Thursday, 14 October 2010

Dullingham, Cambridgeshire

As expected St Mary, Dullingham, didn't live up to it's name; although not as earth shaking as the Bulbecks, it contains, and has a wealth of, interesting features - perhaps it helped that I visited on the last day of the Indian summer. Heavily weighted towards monuments for the Jeaffreson family who were, over several generations, MPs and JPs for Cambridgeshire culminating in a rather magnificent monument to Lt Gen Christopher Jeaffreson (d. 1824) - a quick Google search returns little info other than a seemingly spurious claim that they were antecedents of Thomas Jefferson. As usual the church was heavily restored by the Victorians and has an enormous, and rather hideous, green marble pulpit which overwhelms the north side of the Nave. I can't imagine what the designer was thinking of but I rather liked it despite, or perhaps because of, how awful it is.

I hadn't noticed, until I loaded the pictures, how clever the three crowns (presumably modern) sculptor was - look at it as a thumbnail to see what I mean or squint at it until you see the hidden picture, once seen you can't miss it.

ST MARY. The earliest part is the chancel with its blocked N window and doorway and its Piscina. The rest is all Perp. Embattled W tower with a tiny C18 lantern, nave and aisles, clerestory and chancel windows. The show-piece of the church is its N aisle and N porch. They are connected by a base decorated with flushwork. The porch has a specially tall entrance, an inner doorway with demi-figures, two-light openings with head-corbels and gargoyles. Four-bay Perp arcades with piers of simple section: four shafts and four hollows. Chancel arch and tower arch are Perp. On the S side attached to the S aisle a two-bay chapel of the same date. On its E wall remains of the former Reredos. - FONT. Octagonal, and seemingly Perp, but in fact Jacobean; traceried stem, shields in cusped panels on bowl. - PULPIT. 1903, plain, big, heavy, green marble object, of exquisite colour shades. - MONUMENTS. Christopher Jeaffreson d. 1725, with cartouche surrounded by acanthus, scrolls, cherubs’ heads etc. It is instructive to compare this monument with that for Christopher Jeaffreson d. 1748, of exactly the same type, but now in Rococo forms, with plenty of rocaille. - Mrs Elizabeth Jeaffreson d. 1778, lovely example of the chastest Louis XVI style in England, pink and white marble, no figures at all; signed Westmacott, that is, by the father of Sir Richard Westmacott, R.A. (see below). - Christopher Jeaffreson d. 1789. Standing wall monument with a big draped white urn in front of a grey obelisk. Also by the elder Westmacott. - Lt Gen. Christopher Jeaffreson d. 1824, by Westmacott. On a tomb-chest, asleep, clad in a toga. -  Henrietta Viscountess Gormanston, his widow d. 1826. Also by Westmacott. With mourning female by a pedestal inscribed : To maternal affections.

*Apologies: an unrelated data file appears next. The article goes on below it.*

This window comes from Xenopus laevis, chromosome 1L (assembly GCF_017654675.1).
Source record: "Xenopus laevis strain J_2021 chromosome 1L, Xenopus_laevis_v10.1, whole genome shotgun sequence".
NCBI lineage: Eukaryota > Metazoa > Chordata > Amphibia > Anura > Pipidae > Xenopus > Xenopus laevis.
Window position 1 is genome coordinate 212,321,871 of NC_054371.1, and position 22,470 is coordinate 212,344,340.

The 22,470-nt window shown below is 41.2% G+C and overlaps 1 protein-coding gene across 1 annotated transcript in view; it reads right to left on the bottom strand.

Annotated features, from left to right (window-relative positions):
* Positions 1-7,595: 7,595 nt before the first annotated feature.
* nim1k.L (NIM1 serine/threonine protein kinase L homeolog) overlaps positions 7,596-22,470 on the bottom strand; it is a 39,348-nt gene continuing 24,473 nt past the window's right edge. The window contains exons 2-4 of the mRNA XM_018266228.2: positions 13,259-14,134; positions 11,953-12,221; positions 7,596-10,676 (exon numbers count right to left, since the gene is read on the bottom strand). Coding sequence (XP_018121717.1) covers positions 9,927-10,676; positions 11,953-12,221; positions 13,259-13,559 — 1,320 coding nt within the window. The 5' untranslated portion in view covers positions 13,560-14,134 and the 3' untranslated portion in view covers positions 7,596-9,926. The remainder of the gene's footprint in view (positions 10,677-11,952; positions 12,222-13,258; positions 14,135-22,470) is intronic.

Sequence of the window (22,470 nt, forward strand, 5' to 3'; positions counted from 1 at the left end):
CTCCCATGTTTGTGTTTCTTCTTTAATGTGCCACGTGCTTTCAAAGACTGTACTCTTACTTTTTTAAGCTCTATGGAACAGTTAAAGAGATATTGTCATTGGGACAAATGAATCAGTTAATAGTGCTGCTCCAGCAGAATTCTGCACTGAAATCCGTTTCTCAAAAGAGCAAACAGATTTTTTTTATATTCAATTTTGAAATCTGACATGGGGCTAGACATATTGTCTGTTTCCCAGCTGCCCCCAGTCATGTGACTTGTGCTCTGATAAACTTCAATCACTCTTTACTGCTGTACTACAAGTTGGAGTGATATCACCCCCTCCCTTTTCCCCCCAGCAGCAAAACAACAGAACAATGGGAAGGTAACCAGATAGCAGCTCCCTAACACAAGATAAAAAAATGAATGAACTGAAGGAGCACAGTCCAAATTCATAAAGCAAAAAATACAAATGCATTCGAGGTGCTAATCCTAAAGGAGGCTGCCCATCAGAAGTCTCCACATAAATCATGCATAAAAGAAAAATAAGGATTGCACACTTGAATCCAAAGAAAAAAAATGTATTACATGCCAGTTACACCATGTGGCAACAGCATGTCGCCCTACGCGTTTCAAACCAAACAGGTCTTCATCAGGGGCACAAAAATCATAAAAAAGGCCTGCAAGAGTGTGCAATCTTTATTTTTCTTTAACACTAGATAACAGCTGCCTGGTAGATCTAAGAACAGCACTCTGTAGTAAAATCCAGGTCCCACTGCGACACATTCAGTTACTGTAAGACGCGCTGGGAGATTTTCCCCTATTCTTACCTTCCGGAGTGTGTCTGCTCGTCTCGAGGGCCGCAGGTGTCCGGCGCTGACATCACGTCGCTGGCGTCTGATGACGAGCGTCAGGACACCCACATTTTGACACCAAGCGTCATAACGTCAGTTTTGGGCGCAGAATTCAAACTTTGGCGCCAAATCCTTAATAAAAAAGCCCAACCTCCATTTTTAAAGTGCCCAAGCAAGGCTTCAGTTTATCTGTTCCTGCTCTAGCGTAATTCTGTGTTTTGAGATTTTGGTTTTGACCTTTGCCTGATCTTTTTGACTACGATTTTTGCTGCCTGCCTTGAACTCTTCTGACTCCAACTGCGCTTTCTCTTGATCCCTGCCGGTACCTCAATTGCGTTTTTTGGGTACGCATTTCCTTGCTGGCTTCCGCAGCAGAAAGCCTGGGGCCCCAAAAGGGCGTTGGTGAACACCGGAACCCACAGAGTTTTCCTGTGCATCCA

Mee is cursory:

Dullingham. Once a Roman farmer lived here, and after he had gone the Saxons cleared more of the forest, where now are fine meadows and trees, none much finer than the sycamore at the churchyard gate. The massive tower and the fine porch are both 15th century. The roof timbers of the porch shelter an ancient door, and as we enter we are watched by three women in wimples and two gargoyle men. Much is old among the great beams and kingposts above the clustered medieval pillars. There is a Jacobean font with worn painted shields, an Elizabethan table, a 13th century piscine, and a sculpture by Westmacott of General Jeaffreson.

The full set can be seen here.

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